We’ve already discussed bonds so a look at commodities shows that oil (-0.6%) is retreating for the moment as is NatGas (-1.5%), while we are seeing strength in gold (+0.7%) and copper (+1.7%).  In fact, the entire metals complex is stronger today as apparently, weaker energy prices are good for industrial activities.

As to the dollar, it is under some modest pressure today across the board.  In the G10, SEK (+0.35%) and CHF (+0.35%) lead the way with JPY (0.0%) the laggard.  However, there are no specific stories that seem to be driving things, rather this is a broad-based dollar correction from recent strength.  The same situation holds in the EMG bloc with ZAR (+0.75%) the leader followed by much lesser movement of KRW (+0.4%), CZK (+0.35%) and PLN (+0.35%).  The won has responded to comments from the central bank that it is closely watching the exchange rate and will not be afraid to step in if it becomes destabilized.  That is a euphemism for much weaker, as the currency had fallen nearly 9% in the previous four months.  As to the others, recent weakness seems to merely being consolidated with nothing new driving price action.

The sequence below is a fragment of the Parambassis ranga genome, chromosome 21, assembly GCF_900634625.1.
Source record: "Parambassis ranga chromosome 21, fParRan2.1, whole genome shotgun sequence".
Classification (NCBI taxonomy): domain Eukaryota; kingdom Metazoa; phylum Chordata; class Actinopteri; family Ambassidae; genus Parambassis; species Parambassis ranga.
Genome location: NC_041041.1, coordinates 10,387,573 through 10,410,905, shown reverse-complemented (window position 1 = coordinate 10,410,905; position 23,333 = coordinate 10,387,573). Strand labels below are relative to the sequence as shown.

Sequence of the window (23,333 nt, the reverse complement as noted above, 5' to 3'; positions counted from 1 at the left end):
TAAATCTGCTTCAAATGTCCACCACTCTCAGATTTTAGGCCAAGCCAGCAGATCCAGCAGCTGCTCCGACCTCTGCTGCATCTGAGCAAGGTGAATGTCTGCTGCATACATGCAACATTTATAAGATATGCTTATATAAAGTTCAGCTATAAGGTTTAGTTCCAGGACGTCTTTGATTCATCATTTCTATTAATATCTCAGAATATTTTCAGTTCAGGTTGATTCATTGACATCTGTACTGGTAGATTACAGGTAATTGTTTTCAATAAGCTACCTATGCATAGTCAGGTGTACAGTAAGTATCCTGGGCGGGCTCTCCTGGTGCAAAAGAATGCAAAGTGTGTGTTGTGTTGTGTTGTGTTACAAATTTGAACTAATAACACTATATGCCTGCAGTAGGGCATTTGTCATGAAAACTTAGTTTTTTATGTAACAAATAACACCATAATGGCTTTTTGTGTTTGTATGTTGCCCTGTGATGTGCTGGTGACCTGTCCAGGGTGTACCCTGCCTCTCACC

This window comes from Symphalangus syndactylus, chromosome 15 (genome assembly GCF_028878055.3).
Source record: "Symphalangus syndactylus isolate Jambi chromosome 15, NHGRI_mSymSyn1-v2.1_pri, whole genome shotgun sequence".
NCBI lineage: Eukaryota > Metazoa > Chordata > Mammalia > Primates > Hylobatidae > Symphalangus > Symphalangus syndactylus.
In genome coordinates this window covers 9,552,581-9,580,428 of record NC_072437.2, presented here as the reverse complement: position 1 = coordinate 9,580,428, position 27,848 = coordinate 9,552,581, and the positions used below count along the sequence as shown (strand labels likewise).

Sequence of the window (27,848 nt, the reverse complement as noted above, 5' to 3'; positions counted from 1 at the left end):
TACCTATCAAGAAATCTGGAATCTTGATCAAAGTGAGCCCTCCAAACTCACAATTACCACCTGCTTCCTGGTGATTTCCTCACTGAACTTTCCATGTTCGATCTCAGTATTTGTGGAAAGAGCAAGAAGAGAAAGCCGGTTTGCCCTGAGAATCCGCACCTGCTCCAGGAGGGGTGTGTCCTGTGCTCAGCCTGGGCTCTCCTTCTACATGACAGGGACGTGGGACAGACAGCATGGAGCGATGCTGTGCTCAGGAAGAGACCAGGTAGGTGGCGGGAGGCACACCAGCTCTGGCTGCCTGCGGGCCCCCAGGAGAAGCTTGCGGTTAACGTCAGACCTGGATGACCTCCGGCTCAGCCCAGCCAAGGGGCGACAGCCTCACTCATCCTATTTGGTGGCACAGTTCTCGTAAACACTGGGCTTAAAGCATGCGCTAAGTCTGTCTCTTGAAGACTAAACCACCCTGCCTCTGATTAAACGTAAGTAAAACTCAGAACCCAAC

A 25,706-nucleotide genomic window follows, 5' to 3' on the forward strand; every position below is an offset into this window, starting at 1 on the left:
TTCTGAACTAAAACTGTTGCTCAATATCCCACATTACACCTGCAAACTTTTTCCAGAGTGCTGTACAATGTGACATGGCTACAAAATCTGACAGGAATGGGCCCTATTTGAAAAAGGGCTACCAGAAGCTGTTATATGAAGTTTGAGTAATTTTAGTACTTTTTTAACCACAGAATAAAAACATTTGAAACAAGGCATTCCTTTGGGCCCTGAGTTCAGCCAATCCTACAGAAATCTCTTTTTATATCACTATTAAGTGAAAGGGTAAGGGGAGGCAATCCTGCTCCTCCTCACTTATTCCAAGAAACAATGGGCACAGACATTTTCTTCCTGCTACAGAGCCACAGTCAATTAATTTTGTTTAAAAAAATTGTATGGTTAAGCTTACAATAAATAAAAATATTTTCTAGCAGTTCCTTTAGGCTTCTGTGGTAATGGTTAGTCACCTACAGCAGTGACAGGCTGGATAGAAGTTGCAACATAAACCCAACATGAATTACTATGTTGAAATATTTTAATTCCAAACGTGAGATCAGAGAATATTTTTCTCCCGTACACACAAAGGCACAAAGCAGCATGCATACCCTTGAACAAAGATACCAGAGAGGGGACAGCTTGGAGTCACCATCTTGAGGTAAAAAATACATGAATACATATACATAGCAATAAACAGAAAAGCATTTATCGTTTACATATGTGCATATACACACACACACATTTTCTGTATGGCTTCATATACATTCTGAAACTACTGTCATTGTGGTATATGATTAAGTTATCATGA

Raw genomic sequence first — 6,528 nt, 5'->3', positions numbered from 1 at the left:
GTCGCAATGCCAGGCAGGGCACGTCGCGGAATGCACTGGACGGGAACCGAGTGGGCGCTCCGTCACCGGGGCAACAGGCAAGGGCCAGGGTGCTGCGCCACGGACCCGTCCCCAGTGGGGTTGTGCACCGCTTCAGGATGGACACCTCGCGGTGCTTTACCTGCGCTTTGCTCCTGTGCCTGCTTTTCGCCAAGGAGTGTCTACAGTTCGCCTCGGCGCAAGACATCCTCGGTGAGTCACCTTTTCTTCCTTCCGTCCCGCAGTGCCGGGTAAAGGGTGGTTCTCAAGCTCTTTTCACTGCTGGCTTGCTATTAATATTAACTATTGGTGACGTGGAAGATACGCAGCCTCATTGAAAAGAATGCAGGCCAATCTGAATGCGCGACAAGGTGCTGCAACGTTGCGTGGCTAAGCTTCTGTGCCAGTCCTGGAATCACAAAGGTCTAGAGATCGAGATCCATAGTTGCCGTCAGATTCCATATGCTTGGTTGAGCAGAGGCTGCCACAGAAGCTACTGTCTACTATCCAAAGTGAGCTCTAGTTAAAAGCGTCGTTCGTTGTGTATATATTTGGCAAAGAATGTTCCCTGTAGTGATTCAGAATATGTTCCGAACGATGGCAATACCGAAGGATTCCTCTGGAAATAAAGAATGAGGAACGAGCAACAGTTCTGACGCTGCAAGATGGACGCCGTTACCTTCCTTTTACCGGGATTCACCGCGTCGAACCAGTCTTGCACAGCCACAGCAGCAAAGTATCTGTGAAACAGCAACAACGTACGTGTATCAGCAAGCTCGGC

While the Fed may not care much about CPI, the rest of us do care.  And really, so do they, but it doesn’t tell their story very well.  At any rate, while it is entirely reasonable that we see a continued flatlining of price rises, the risks remain to the upside as at some point, housing inflation is going to show up in the data.  And that, my friends, is going to be significant and persistent!  Ahead of the number, don’t look for much.  If we see a high print, expect the dollar to regain this morning’s losses, though, as the market will become that much surer the taper is on its way.

Good luck and stay safe
Adf

Risks They Have Wrought

It’s not clear why anyone thought
The ECB ever would not
Continue to buy
More bonds as they try
To safeguard ‘gainst risks they have wrought

So, when PEPP, next March, does expire
A new plan we’ll get to admire